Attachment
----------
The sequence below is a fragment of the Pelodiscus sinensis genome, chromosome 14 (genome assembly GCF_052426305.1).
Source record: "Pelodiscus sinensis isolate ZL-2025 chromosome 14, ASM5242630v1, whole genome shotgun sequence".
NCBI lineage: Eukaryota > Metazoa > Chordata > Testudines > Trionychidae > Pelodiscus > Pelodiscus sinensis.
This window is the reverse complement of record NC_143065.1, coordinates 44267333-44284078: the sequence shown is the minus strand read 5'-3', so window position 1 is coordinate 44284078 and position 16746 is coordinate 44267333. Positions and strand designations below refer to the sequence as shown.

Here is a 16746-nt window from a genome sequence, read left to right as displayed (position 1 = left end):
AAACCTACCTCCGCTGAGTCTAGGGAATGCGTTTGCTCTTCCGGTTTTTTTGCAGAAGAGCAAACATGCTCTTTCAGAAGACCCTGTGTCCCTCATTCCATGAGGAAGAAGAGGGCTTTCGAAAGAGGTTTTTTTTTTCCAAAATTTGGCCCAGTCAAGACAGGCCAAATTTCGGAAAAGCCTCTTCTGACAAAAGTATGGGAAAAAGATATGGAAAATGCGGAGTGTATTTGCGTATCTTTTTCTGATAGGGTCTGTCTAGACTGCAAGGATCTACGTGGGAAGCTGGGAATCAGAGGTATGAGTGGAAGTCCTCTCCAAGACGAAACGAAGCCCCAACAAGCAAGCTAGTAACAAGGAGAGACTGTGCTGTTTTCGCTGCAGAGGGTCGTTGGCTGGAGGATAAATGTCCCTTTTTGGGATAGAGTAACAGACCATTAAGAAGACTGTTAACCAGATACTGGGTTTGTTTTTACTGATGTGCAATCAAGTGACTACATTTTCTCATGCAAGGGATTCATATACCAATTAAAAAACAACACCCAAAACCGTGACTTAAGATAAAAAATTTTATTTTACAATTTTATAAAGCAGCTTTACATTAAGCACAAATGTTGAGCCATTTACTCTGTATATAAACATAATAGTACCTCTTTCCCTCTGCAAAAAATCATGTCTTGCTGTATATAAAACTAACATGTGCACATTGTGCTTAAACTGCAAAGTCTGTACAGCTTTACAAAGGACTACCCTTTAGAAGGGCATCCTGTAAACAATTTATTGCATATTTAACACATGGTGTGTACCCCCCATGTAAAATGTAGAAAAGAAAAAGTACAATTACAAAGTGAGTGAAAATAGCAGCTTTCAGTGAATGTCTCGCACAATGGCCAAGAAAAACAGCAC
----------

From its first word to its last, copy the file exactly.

The sequence below is a fragment of the Pelodiscus sinensis genome, chromosome 14 (genome assembly GCF_052426305.1).
Source record: "Pelodiscus sinensis isolate ZL-2025 chromosome 14, ASM5242630v1, whole genome shotgun sequence".
NCBI lineage: Eukaryota > Metazoa > Chordata > Testudines > Trionychidae > Pelodiscus > Pelodiscus sinensis.
This window is the reverse complement of record NC_143065.1, coordinates 44267333-44284078: the sequence shown is the minus strand read 5'-3', so window position 1 is coordinate 44284078 and position 16746 is coordinate 44267333. Positions and strand designations below refer to the sequence as shown.

Here is a 16746-nt window from a genome sequence, read left to right as displayed (position 1 = left end):
AAACCTACCTCCGCTGAGTCTAGGGAATGCGTTTGCTCTTCCGGTTTTTTTGCAGAAGAGCAAACATGCTCTTTCAGAAGACCCTGTGTCCCTCATTCCATGAGGAAGAAGAGGGCTTTCGAAAGAGGTTTTTTTTTTCCAAAATTTGGCCCAGTCAAGACAGGCCAAATTTCGGAAAAGCCTCTTCTGACAAAAGTATGGGAAAAAGATATGGAAAATGCGGAGTGTATTTGCGTATCTTTTTCTGATAGGGTCTGTCTAGACTGCAAGGATCTACGTGGGAAGCTGGGAATCAGAGGTATGAGTGGAAGTCCTCTCCAAGACGAAACGAAGCCCCAACAAGCAAGCTAGTAACAAGGAGAGACTGTGCTGTTTTCGCTGCAGAGGGTCGTTGGCTGGAGGATAAATGTCCCTTTTTGGGATAGAGTAACAGACCATTAAGAAGACTGTTAACCAGATACTGGGTTTGTTTTTACTGATGTGCAATCAAGTGACTACATTTTCTCATGCAAGGGATTCATATACCAATTAAAAAACAACACCCAAAACCGTGACTTAAGATAAAAAATTTTATTTTACAATTTTATAAAGCAGCTTTACATTAAGCACAAATGTTGAGCCATTTACTCTGTATATAAACATAATAGTACCTCTTTCCCTCTGCAAAAAATCATGTCTTGCTGTATATAAAACTAACATGTGCACATTGTGCTTAAACTGCAAAGTCTGTACAGCTTTACAAAGGACTACCCTTTAGAAGGGCATCCTGTAAACAATTTATTGCATATTTAACACATGGTGTGTACCCCCCATGTAAAATGTAGAAAAGAAAAAGTACAATTACAAAGTGAGTGAAAATAGCAGCTTTCAGTGAATGTCTCGCACAATGGCCAAGAAAAACAGCAC